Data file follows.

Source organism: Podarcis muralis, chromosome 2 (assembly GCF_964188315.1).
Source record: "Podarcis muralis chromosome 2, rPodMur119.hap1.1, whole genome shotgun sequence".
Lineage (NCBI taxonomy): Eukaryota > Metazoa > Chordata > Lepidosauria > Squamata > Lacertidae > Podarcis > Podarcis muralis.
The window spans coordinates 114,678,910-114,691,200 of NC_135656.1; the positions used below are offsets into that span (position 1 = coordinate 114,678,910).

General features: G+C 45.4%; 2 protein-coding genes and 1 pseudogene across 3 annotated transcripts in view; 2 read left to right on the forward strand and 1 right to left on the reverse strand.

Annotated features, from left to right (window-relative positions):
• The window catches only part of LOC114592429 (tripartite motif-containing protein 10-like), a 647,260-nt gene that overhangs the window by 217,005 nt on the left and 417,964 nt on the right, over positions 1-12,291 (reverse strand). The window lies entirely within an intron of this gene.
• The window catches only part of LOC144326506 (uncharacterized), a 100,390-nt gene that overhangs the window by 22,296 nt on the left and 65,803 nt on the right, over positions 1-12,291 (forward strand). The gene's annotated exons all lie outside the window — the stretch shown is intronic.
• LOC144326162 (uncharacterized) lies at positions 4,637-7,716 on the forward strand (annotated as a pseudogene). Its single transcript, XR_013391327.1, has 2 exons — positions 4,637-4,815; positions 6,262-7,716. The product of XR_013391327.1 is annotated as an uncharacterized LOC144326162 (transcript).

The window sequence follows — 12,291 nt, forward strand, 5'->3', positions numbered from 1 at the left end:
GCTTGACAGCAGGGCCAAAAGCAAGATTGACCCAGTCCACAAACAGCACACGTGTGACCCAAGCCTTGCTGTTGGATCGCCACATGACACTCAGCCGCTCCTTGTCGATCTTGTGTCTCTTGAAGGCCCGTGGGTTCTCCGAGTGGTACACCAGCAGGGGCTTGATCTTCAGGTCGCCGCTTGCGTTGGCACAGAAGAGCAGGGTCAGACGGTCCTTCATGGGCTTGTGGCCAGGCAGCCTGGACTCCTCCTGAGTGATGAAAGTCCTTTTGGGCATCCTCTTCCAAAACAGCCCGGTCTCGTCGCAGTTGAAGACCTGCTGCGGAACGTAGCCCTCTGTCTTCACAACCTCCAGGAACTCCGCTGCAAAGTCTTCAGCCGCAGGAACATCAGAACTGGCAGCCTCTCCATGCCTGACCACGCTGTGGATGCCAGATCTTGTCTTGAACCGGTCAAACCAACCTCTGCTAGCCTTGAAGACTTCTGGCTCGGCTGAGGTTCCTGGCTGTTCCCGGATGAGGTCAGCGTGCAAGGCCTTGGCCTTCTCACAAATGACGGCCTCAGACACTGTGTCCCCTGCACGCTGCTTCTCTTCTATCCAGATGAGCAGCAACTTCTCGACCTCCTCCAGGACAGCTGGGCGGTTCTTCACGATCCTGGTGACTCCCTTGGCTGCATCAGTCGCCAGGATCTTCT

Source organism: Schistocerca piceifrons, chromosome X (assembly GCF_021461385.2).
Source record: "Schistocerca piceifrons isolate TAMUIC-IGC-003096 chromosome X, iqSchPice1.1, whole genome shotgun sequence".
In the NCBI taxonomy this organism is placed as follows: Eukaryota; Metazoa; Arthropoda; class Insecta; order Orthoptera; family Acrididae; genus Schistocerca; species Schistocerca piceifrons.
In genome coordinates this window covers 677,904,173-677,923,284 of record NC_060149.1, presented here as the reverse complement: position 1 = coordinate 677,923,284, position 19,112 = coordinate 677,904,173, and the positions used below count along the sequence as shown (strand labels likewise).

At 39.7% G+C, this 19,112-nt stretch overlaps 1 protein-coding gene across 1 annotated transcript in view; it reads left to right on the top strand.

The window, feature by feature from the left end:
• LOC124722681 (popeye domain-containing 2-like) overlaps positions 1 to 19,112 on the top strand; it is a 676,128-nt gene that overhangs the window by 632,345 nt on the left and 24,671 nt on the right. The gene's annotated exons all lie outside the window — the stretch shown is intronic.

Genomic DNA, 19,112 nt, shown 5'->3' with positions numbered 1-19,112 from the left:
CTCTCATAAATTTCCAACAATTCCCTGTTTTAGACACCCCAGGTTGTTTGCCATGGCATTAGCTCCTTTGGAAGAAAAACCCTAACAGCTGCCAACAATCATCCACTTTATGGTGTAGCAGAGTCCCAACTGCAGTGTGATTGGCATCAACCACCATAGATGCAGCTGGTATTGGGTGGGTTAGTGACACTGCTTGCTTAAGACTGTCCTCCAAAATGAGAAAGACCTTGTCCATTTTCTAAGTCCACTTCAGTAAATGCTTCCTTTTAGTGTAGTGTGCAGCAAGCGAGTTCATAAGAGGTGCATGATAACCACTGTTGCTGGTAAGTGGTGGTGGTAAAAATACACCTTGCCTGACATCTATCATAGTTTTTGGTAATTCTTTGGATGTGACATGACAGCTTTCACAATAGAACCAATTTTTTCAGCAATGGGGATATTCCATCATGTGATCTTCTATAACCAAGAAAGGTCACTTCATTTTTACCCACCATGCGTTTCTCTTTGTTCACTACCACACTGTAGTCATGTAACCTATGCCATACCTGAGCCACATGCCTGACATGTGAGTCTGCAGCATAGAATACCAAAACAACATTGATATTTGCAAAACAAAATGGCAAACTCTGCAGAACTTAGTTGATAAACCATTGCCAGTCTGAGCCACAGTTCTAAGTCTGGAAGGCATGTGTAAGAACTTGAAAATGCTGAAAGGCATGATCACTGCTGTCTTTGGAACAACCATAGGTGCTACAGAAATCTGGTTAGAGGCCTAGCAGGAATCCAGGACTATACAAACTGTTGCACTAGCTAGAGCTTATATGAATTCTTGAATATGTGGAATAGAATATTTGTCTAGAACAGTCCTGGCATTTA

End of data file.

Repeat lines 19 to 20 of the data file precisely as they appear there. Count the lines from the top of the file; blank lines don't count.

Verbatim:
Genomic DNA, 19,112 nt, shown 5'->3' with positions numbered 1-19,112 from the left:
CTCTCATAAATTTCCAACAATTCCCTGTTTTAGACACCCCAGGTTGTTTGCCATGGCATTAGCTCCTTTGGAAGAAAAACCCTAACAGCTGCCAACAATCATCCACTTTATGGTGTAGCAGAGTCCCAACTGCAGTGTGATTGGCATCAACCACCATAGATGCAGCTGGTATTGGGTGGGTTAGTGACACTGCTTGCTTAAGACTGTCCTCCAAAATGAGAAAGACCTTGTCCATTTTCTAAGTCCACTTCAGTAAATGCTTCCTTTTAGTGTAGTGTGCAGCAAGCGAGTTCATAAGAGGTGCATGATAACCACTGTTGCTGGTAAGTGGTGGTGGTAAAAATACACCTTGCCTGACATCTATCATAGTTTTTGGTAATTCTTTGGATGTGACATGACAGCTTTCACAATAGAACCAATTTTTTCAGCAATGGGGATATTCCATCATGTGATCTTCTATAACCAAGAAAGGTCACTTCATTTTTACCCACCATGCGTTTCTCTTTGTTCACTACCACACTGTAGTCATGTAACCTATGCCATACCTGAGCCACATGCCTGACATGTGAGTCTGCAGCATAGAATACCAAAACAACATTGATATTTGCAAAACAAAATGGCAAACTCTGCAGAACTTAGTTGATAAACCATTGCCAGTCTGAGCCACAGTTCTAAGTCTGGAAGGCATGTGTAAGAACTTGAAAATGCTGAAAGGCATGATCACTGCTGTCTTTGGAACAACCATAGGTGCTACAGAAATCTGGTTAGAGGCCTAGCAGGAATCCAGGACTATACAAACTGTTGCACTAGCTAGAGCTTATATGAATTCTTGAATATGTGGAATAGAATATTTGTCTAGAACAGTCCTGGCATTTA